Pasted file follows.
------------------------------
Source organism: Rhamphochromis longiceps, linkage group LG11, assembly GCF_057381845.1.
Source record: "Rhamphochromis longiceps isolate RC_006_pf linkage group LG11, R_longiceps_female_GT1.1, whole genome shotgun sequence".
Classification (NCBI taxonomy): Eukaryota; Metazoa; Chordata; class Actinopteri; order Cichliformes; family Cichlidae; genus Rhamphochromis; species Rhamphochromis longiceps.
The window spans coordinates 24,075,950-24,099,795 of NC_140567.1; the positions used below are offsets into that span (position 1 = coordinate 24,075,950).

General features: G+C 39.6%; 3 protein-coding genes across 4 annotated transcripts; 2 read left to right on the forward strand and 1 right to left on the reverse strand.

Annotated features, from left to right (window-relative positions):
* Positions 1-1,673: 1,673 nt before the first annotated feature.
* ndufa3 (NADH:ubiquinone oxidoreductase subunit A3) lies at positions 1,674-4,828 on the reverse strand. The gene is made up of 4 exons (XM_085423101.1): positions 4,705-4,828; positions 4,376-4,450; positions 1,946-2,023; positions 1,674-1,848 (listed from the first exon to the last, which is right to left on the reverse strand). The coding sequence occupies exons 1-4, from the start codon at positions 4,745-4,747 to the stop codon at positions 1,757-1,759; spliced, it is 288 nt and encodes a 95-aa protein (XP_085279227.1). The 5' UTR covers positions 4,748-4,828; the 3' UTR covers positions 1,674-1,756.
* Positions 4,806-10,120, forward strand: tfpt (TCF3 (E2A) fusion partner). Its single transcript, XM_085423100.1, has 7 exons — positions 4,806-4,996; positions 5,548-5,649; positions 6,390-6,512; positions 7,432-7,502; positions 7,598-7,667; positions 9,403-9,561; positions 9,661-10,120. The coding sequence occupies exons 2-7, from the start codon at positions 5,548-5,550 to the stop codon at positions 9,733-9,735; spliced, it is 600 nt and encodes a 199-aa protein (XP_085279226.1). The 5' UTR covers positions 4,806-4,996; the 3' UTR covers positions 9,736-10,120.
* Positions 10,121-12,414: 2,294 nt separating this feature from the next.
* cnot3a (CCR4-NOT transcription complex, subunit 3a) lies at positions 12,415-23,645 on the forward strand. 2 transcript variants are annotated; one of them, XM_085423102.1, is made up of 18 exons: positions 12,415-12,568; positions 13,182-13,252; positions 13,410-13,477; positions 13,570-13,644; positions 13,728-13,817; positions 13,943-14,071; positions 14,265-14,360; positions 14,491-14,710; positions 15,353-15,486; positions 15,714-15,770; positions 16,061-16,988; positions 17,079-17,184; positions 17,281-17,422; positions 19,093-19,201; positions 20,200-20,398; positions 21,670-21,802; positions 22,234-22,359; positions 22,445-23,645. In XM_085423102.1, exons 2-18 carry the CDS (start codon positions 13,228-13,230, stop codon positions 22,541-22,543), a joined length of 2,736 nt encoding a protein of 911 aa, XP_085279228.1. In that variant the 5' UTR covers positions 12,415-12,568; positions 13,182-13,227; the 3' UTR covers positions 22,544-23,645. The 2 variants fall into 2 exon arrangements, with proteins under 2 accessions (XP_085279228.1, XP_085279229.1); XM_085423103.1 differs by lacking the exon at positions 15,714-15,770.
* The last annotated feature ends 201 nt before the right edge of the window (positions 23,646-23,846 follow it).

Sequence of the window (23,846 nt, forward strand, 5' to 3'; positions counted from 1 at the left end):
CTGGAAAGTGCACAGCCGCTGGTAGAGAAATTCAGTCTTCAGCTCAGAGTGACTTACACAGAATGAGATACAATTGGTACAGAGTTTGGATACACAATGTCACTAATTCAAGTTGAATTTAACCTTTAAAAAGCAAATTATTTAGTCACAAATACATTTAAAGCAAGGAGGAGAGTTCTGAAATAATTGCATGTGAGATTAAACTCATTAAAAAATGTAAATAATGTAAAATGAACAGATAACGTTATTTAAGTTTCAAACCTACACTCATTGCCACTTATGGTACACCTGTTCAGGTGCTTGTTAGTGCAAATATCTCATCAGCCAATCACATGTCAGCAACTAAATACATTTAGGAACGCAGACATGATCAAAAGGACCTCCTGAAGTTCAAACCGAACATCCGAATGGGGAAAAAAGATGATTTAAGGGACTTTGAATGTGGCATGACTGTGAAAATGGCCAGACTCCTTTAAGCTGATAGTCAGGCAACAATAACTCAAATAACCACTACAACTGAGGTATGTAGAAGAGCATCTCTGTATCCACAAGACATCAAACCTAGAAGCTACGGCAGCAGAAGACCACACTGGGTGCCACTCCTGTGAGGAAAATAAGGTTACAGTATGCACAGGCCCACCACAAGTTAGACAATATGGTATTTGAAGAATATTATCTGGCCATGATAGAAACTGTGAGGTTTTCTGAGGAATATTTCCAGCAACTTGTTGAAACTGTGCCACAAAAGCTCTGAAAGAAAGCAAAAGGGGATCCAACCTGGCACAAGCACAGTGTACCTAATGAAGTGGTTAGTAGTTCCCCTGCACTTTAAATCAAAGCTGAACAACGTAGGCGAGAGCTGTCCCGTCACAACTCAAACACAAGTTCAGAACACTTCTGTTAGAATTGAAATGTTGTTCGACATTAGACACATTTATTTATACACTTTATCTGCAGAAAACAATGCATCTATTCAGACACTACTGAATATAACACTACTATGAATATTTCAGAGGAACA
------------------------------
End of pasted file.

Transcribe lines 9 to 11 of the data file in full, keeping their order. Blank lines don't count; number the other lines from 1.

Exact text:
* Positions 4,806-10,120, forward strand: tfpt (TCF3 (E2A) fusion partner). Its single transcript, XM_085423100.1, has 7 exons — positions 4,806-4,996; positions 5,548-5,649; positions 6,390-6,512; positions 7,432-7,502; positions 7,598-7,667; positions 9,403-9,561; positions 9,661-10,120. The coding sequence occupies exons 2-7, from the start codon at positions 5,548-5,550 to the stop codon at positions 9,733-9,735; spliced, it is 600 nt and encodes a 199-aa protein (XP_085279226.1). The 5' UTR covers positions 4,806-4,996; the 3' UTR covers positions 9,736-10,120.
* Positions 10,121-12,414: 2,294 nt separating this feature from the next.
* cnot3a (CCR4-NOT transcription complex, subunit 3a) lies at positions 12,415-23,645 on the forward strand. 2 transcript variants are annotated; one of them, XM_085423102.1, is made up of 18 exons: positions 12,415-12,568; positions 13,182-13,252; positions 13,410-13,477; positions 13,570-13,644; positions 13,728-13,817; positions 13,943-14,071; positions 14,265-14,360; positions 14,491-14,710; positions 15,353-15,486; positions 15,714-15,770; positions 16,061-16,988; positions 17,079-17,184; positions 17,281-17,422; positions 19,093-19,201; positions 20,200-20,398; positions 21,670-21,802; positions 22,234-22,359; positions 22,445-23,645. In XM_085423102.1, exons 2-18 carry the CDS (start codon positions 13,228-13,230, stop codon positions 22,541-22,543), a joined length of 2,736 nt encoding a protein of 911 aa, XP_085279228.1. In that variant the 5' UTR covers positions 12,415-12,568; positions 13,182-13,227; the 3' UTR covers positions 22,544-23,645. The 2 variants fall into 2 exon arrangements, with proteins under 2 accessions (XP_085279228.1, XP_085279229.1); XM_085423103.1 differs by lacking the exon at positions 15,714-15,770.